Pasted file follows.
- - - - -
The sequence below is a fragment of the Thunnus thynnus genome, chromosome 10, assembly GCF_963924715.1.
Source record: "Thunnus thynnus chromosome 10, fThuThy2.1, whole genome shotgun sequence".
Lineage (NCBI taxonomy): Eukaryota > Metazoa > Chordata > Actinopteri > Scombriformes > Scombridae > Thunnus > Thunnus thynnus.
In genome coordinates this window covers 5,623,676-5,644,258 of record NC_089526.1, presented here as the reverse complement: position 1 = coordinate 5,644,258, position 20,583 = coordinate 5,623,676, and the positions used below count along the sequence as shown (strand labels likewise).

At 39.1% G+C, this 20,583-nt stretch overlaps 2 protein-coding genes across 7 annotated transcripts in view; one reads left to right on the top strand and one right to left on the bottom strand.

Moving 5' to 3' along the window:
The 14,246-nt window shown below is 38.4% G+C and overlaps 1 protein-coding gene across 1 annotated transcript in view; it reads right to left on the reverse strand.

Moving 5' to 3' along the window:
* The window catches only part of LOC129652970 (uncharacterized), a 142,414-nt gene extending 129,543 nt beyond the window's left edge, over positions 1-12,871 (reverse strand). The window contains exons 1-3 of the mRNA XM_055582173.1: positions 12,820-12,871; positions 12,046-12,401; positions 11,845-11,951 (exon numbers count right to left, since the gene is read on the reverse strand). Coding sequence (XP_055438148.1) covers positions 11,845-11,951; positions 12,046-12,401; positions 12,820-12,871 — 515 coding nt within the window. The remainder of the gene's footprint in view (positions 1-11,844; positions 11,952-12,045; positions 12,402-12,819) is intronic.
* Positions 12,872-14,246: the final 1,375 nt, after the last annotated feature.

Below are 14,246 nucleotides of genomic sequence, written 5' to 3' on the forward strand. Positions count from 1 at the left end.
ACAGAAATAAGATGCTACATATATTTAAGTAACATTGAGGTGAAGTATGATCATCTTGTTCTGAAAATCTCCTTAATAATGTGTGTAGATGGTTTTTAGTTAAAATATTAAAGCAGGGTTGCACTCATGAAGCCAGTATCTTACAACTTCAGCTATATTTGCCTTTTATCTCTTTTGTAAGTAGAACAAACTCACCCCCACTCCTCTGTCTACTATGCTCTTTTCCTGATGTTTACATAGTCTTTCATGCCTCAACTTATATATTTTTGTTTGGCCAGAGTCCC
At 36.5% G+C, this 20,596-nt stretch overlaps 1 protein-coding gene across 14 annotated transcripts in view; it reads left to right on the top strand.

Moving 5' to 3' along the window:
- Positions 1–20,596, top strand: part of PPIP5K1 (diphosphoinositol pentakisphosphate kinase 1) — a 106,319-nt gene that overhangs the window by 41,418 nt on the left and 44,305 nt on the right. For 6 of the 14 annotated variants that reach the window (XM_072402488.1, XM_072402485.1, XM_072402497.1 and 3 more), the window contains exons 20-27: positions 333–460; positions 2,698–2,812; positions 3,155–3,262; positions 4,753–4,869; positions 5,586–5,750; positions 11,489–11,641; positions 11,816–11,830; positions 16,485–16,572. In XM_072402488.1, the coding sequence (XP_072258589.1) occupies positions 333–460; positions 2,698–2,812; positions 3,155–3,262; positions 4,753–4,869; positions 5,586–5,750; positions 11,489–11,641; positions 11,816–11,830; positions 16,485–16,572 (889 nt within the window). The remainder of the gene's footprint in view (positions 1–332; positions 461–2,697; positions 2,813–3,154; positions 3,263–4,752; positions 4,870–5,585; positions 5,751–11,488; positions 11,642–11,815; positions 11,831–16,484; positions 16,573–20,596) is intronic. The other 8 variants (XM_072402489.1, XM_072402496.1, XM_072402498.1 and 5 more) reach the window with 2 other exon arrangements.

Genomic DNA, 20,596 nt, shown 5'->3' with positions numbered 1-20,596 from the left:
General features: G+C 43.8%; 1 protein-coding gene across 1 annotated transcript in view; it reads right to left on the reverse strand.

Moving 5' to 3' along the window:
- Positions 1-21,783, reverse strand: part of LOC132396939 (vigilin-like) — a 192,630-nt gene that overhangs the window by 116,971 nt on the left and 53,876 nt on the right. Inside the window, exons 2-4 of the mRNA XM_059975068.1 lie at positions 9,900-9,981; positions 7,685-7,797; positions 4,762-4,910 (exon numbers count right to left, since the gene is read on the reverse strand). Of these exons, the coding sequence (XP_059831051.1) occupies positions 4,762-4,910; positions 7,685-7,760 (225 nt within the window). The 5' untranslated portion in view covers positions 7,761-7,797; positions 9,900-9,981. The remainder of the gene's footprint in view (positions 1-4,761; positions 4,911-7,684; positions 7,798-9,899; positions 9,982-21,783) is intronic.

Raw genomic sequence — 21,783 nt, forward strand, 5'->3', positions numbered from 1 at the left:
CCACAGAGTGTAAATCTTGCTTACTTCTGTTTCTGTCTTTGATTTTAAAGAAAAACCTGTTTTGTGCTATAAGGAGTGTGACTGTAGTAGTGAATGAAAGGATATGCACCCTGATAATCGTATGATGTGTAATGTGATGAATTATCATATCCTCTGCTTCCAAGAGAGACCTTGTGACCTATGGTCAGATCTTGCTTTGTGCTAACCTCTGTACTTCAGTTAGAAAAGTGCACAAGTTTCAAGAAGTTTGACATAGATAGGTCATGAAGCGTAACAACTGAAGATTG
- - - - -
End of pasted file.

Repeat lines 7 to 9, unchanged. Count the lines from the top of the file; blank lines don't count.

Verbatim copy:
The 14,246-nt window shown below is 38.4% G+C and overlaps 1 protein-coding gene across 1 annotated transcript in view; it reads right to left on the reverse strand.

Moving 5' to 3' along the window:
* The window catches only part of LOC129652970 (uncharacterized), a 142,414-nt gene extending 129,543 nt beyond the window's left edge, over positions 1-12,871 (reverse strand). The window contains exons 1-3 of the mRNA XM_055582173.1: positions 12,820-12,871; positions 12,046-12,401; positions 11,845-11,951 (exon numbers count right to left, since the gene is read on the reverse strand). Coding sequence (XP_055438148.1) covers positions 11,845-11,951; positions 12,046-12,401; positions 12,820-12,871 — 515 coding nt within the window. The remainder of the gene's footprint in view (positions 1-11,844; positions 11,952-12,045; positions 12,402-12,819) is intronic.